WASHINGTON (6/25/14)--New single-family home sales soared above expectations in May, rising 18.6% from April levels and posting their quickest pace since mid-2008, according U.S. Census Bureau numbers released Tuesday.
While new-home sales numbers are volatile, and often revised, analysts still put at least some stock in the initial reading of a 504,000 annual rate gain, as recent months have produced much weaker results (Economy.com June 24).
The largest jump came in the Northeast, which saw its sales skyrocket by 54.5% after a dismal start to the year. The region has increased its new-home sales pace by 36.6% since this time last year.
In the South and West, sales have jumped 12% and 33% year-over-year respectively, with the Midwest as the only region not to post healthy gains.
While inventories of new single-family homes climbed 17% in May year-over-year, inventories were left unchanged from April, pushing down supply, tightening the market and pressing upward on home prices, which according to several other reports released Tuesday, had slowed in April.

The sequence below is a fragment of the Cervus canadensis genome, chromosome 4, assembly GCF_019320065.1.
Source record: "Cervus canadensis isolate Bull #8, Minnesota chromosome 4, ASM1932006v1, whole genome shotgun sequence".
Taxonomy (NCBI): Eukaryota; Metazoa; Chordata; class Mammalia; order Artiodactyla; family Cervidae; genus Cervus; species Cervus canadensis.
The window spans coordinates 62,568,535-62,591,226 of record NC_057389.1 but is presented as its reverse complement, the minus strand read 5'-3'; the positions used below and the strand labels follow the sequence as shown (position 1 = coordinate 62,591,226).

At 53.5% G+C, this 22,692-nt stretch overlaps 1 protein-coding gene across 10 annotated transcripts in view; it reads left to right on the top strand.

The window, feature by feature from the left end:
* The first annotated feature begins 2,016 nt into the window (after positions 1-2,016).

Among those reports, the Federal Housing Finance Agency reported Tuesday that four of nine census regions posted declines in home prices in April, when sales activity had bottomed out after a sluggish first quarter.
Annual increases recorded by the S&P/Case-Shiller Home Price index slowed in April by nearly 2 percentage points as well.
But with the uptick in sales in May, the median sales price for a new single-family home jumped 7% year-over-year to $282,000, according to Moody's.
Though, "the share of homes sold above the median price has increased 2 percentage points since last May, which accounts for some of the increase in the media house price," Moody's analyst Celia Chen said (Economy.com).